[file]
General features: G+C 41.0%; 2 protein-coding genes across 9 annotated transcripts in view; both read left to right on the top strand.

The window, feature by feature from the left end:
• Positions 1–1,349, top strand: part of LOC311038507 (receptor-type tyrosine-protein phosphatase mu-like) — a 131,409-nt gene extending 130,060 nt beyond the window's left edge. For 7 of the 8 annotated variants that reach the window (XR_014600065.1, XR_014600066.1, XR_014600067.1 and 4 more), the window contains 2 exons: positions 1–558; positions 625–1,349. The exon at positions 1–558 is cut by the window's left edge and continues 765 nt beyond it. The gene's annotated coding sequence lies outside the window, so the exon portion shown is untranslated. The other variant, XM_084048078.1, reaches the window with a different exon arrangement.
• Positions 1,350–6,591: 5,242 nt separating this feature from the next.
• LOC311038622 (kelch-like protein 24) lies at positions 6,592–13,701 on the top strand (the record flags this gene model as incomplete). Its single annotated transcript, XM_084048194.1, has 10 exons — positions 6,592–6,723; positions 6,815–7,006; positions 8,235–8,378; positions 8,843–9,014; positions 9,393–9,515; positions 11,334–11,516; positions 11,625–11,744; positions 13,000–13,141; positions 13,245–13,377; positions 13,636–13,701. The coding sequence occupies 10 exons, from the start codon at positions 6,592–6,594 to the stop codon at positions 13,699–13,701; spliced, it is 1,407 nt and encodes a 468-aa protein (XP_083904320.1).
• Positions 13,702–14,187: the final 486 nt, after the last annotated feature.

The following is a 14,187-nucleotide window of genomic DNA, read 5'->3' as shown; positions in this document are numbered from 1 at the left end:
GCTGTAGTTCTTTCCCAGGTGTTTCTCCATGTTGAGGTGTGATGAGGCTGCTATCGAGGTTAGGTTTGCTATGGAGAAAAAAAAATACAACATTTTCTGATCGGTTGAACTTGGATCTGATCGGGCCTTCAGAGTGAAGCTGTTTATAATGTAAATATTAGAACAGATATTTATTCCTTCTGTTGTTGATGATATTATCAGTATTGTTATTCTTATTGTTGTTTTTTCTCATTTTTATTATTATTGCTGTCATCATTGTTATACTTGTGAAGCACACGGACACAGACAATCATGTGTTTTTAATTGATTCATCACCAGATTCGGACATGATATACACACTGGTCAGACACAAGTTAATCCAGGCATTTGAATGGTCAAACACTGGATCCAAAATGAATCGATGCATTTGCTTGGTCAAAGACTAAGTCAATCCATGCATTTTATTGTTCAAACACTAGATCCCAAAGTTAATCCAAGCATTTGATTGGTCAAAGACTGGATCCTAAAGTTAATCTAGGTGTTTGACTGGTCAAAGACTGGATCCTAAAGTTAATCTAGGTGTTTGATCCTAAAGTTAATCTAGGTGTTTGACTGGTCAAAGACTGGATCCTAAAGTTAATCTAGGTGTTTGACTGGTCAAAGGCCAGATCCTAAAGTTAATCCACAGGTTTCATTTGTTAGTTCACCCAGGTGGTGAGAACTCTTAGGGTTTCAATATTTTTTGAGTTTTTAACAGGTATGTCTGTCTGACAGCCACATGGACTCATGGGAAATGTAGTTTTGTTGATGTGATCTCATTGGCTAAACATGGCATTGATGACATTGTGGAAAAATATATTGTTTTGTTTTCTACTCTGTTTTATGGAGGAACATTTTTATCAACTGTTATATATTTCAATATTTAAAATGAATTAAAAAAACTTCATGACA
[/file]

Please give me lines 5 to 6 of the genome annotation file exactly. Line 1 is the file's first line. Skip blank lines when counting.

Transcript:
• LOC311038622 (kelch-like protein 24) lies at positions 6,592–13,701 on the top strand (the record flags this gene model as incomplete). Its single annotated transcript, XM_084048194.1, has 10 exons — positions 6,592–6,723; positions 6,815–7,006; positions 8,235–8,378; positions 8,843–9,014; positions 9,393–9,515; positions 11,334–11,516; positions 11,625–11,744; positions 13,000–13,141; positions 13,245–13,377; positions 13,636–13,701. The coding sequence occupies 10 exons, from the start codon at positions 6,592–6,594 to the stop codon at positions 13,699–13,701; spliced, it is 1,407 nt and encodes a 468-aa protein (XP_083904320.1).
• Positions 13,702–14,187: the final 486 nt, after the last annotated feature.